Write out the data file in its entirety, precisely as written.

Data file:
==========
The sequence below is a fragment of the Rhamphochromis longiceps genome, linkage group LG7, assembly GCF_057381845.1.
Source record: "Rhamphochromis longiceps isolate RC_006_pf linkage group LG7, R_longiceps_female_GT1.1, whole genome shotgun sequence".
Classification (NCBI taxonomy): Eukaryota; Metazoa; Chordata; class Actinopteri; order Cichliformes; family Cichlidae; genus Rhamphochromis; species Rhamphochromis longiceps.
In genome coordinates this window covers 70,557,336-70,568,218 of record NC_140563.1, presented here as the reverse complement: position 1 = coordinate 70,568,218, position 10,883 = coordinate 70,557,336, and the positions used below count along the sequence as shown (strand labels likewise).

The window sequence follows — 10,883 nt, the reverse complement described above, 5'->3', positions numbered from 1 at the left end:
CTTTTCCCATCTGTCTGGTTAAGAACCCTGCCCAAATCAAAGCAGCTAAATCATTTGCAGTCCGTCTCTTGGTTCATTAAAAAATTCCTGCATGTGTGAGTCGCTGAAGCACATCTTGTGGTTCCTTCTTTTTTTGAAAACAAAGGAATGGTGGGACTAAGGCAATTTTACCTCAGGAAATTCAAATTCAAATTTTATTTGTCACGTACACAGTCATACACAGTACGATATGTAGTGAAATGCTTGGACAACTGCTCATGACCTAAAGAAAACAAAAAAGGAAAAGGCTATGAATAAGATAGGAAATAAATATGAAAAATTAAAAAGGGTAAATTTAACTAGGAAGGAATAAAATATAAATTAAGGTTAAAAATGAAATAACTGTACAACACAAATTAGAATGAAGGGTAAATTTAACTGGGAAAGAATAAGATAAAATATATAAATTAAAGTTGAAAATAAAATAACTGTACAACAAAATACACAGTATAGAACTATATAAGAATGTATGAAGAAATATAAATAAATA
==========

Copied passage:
The sequence below is a fragment of the Rhamphochromis longiceps genome, linkage group LG7, assembly GCF_057381845.1.
Source record: "Rhamphochromis longiceps isolate RC_006_pf linkage group LG7, R_longiceps_female_GT1.1, whole genome shotgun sequence".
Classification (NCBI taxonomy): Eukaryota; Metazoa; Chordata; class Actinopteri; order Cichliformes; family Cichlidae; genus Rhamphochromis; species Rhamphochromis longiceps.
In genome coordinates this window covers 70,557,336-70,568,218 of record NC_140563.1, presented here as the reverse complement: position 1 = coordinate 70,568,218, position 10,883 = coordinate 70,557,336, and the positions used below count along the sequence as shown (strand labels likewise).

The window sequence follows — 10,883 nt, the reverse complement described above, 5'->3', positions numbered from 1 at the left end:
CTTTTCCCATCTGTCTGGTTAAGAACCCTGCCCAAATCAAAGCAGCTAAATCATTTGCAGTCCGTCTCTTGGTTCATTAAAAAATTCCTGCATGTGTGAGTCGCTGAAGCACATCTTGTGGTTCCTTCTTTTTTTGAAAACAAAGGAATGGTGGGACTAAGGCAATTTTACCTCAGGAAATTCAAATTCAAATTTTATTTGTCACGTACACAGTCATACACAGTACGATATGTAGTGAAATGCTTGGACAACTGCTCATGACCTAAAGAAAACAAAAAAGGAAAAGGCTATGAATAAGATAGGAAATAAATATGAAAAATTAAAAAGGGTAAATTTAACTAGGAAGGAATAAAATATAAATTAAGGTTAAAAATGAAATAACTGTACAACACAAATTAGAATGAAGGGTAAATTTAACTGGGAAAGAATAAGATAAAATATATAAATTAAAGTTGAAAATAAAATAACTGTACAACAAAATACACAGTATAGAACTATATAAGAATGTATGAAGAAATATAAATAAATA